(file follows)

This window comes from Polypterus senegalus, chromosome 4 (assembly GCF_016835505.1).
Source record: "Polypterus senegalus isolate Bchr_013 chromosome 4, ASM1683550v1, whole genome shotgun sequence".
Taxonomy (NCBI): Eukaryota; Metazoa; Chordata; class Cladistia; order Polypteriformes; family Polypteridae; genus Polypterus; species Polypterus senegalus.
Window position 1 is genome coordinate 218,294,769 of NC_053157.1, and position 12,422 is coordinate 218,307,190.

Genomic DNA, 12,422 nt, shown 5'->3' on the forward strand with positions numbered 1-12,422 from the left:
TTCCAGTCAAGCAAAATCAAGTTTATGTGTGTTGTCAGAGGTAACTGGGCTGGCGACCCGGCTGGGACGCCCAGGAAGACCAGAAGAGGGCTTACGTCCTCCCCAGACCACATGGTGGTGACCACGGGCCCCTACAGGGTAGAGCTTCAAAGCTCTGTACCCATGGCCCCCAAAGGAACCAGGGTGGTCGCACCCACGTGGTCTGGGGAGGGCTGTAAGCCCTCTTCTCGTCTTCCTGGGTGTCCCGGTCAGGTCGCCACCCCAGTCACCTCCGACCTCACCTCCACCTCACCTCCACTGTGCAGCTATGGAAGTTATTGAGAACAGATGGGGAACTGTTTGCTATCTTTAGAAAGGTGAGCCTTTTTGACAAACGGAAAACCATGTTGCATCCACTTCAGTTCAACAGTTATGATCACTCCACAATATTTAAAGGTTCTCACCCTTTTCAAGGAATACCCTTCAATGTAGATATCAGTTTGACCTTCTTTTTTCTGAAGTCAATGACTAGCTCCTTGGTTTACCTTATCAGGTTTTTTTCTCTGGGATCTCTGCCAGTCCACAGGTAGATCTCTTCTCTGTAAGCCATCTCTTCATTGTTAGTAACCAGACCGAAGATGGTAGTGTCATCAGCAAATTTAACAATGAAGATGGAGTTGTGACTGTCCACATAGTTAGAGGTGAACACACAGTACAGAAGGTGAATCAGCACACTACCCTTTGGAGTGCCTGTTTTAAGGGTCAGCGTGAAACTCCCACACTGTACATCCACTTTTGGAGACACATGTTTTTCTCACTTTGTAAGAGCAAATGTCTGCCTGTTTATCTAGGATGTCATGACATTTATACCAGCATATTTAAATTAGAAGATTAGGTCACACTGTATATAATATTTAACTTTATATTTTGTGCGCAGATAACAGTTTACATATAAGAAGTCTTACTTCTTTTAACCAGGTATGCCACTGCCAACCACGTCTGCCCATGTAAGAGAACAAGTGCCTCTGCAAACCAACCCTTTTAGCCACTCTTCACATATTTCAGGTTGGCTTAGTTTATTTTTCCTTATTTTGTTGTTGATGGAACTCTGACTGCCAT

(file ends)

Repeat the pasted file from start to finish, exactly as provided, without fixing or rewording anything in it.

This window comes from Polypterus senegalus, chromosome 4 (assembly GCF_016835505.1).
Source record: "Polypterus senegalus isolate Bchr_013 chromosome 4, ASM1683550v1, whole genome shotgun sequence".
Taxonomy (NCBI): Eukaryota; Metazoa; Chordata; class Cladistia; order Polypteriformes; family Polypteridae; genus Polypterus; species Polypterus senegalus.
Window position 1 is genome coordinate 218,294,769 of NC_053157.1, and position 12,422 is coordinate 218,307,190.

Genomic DNA, 12,422 nt, shown 5'->3' on the forward strand with positions numbered 1-12,422 from the left:
TTCCAGTCAAGCAAAATCAAGTTTATGTGTGTTGTCAGAGGTAACTGGGCTGGCGACCCGGCTGGGACGCCCAGGAAGACCAGAAGAGGGCTTACGTCCTCCCCAGACCACATGGTGGTGACCACGGGCCCCTACAGGGTAGAGCTTCAAAGCTCTGTACCCATGGCCCCCAAAGGAACCAGGGTGGTCGCACCCACGTGGTCTGGGGAGGGCTGTAAGCCCTCTTCTCGTCTTCCTGGGTGTCCCGGTCAGGTCGCCACCCCAGTCACCTCCGACCTCACCTCCACCTCACCTCCACTGTGCAGCTATGGAAGTTATTGAGAACAGATGGGGAACTGTTTGCTATCTTTAGAAAGGTGAGCCTTTTTGACAAACGGAAAACCATGTTGCATCCACTTCAGTTCAACAGTTATGATCACTCCACAATATTTAAAGGTTCTCACCCTTTTCAAGGAATACCCTTCAATGTAGATATCAGTTTGACCTTCTTTTTTCTGAAGTCAATGACTAGCTCCTTGGTTTACCTTATCAGGTTTTTTTCTCTGGGATCTCTGCCAGTCCACAGGTAGATCTCTTCTCTGTAAGCCATCTCTTCATTGTTAGTAACCAGACCGAAGATGGTAGTGTCATCAGCAAATTTAACAATGAAGATGGAGTTGTGACTGTCCACATAGTTAGAGGTGAACACACAGTACAGAAGGTGAATCAGCACACTACCCTTTGGAGTGCCTGTTTTAAGGGTCAGCGTGAAACTCCCACACTGTACATCCACTTTTGGAGACACATGTTTTTCTCACTTTGTAAGAGCAAATGTCTGCCTGTTTATCTAGGATGTCATGACATTTATACCAGCATATTTAAATTAGAAGATTAGGTCACACTGTATATAATATTTAACTTTATATTTTGTGCGCAGATAACAGTTTACATATAAGAAGTCTTACTTCTTTTAACCAGGTATGCCACTGCCAACCACGTCTGCCCATGTAAGAGAACAAGTGCCTCTGCAAACCAACCCTTTTAGCCACTCTTCACATATTTCAGGTTGGCTTAGTTTATTTTTCCTTATTTTGTTGTTGATGGAACTCTGACTGCCAT